Last Thursday in Privacy: A fireside chat with Jon Ronson on privacy

Jon Ronson, renowned author and documentarian, will be joining Joe Tidy, BBC News Correspondent for a virtual fireside chat on June 25th to discuss his forte into privacy, and how he went from being a journalist exposing people’s secrets to becoming more cognizant with people’s right to privacy. 

As a writer, Jon is an international bestseller, his impressive resume includes books such as; ‘So You’ve Been Publicly Shamed’ ‘The Psychopath Test’ and ‘The Men Who Stare at Goats’ which was later turned into a film starring George Clooney among others. He has become best known for his informal but sceptical investigations of controversial fringe politics, science, and online privacy.

In his book ‘Shamed’ Jon wittingly explores the very real consequences of online shaming in the digital age. He brings attention to social platforms’ tendency to promote dogmatic reasoning and its ability to decontextualise a situation, statement or moment. Facilitated by a surveillance society in which a surplus of information about ourselves can be voluntarily published online for an audience to interpret, Jon argues that online shaming could push us towards a society that is intolerable and unwilling to understand the complexities of being human.

In 2012 Jon was impersonated online by a Twitter ‘bot’. An algorithm that was created by three academics scraped his Wikipedia page and began participating online as Jon, although in extremely disconcerting ways. After investigation, Jon confronted its creators who eventually agreed to remove the bot after a scurry of public shaming had commenced. To further understand this dark side of the participatory internet, the book investigates other prominent cases of online shaming and their instigators. Namely, the disgraced New York journalist Jonah Lehrer, Adria Richards and Justine Sacco. These targets faced varying detrimental consequences in their material lives such as loss of a career, mental health issues and social isolation.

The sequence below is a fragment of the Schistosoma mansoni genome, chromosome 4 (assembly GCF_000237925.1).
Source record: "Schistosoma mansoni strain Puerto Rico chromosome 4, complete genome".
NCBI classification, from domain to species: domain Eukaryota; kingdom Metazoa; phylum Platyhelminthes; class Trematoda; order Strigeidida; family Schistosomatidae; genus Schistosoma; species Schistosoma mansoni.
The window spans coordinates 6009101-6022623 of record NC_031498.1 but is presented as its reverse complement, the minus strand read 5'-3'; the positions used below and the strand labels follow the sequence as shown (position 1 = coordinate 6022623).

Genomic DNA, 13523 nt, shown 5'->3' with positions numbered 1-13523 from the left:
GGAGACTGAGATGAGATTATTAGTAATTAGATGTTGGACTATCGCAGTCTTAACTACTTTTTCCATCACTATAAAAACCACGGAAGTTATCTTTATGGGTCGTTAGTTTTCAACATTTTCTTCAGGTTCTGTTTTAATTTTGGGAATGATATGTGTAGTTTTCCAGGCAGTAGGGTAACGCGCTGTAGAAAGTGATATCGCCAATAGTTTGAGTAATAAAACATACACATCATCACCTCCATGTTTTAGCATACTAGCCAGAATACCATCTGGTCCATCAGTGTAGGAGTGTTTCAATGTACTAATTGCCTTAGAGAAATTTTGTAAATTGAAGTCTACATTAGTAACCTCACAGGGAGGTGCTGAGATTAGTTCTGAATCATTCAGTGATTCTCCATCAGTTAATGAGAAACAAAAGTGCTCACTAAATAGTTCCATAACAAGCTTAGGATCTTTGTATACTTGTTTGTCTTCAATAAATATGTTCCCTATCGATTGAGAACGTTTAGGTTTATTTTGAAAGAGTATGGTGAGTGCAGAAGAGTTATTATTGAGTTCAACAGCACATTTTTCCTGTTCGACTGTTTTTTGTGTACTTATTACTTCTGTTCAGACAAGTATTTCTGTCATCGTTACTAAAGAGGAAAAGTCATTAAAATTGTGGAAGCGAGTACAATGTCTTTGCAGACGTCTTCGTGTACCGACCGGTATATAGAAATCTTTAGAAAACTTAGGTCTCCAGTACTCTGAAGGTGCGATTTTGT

Since, Jon has revealed that he is now a lot more cautious about what he shares online. His case raises a plethora of concerns surrounding the right to privacy in public spaces, how traditional conceptions of privacy have changed with technology, and how a society that is deeply invested in voluntarily oversharing online can result in social alienation.

On his upcoming fireside chat which will be part of Last Thursday in Privacy webinar series, Jon Ronson stated:

“I’m really excited to talk to the Data Protection World Forum [for the Last Thursday in Privacy webinar series]. I’d like to talk about why I changed from being a journalist who enjoyed exposing people’s secrets to one much more cognizant of people’s right to privacy. And try and figure out whether that’s good or bad!”

To hear from Jon Ronson, and his views on privacy, register your place today. 


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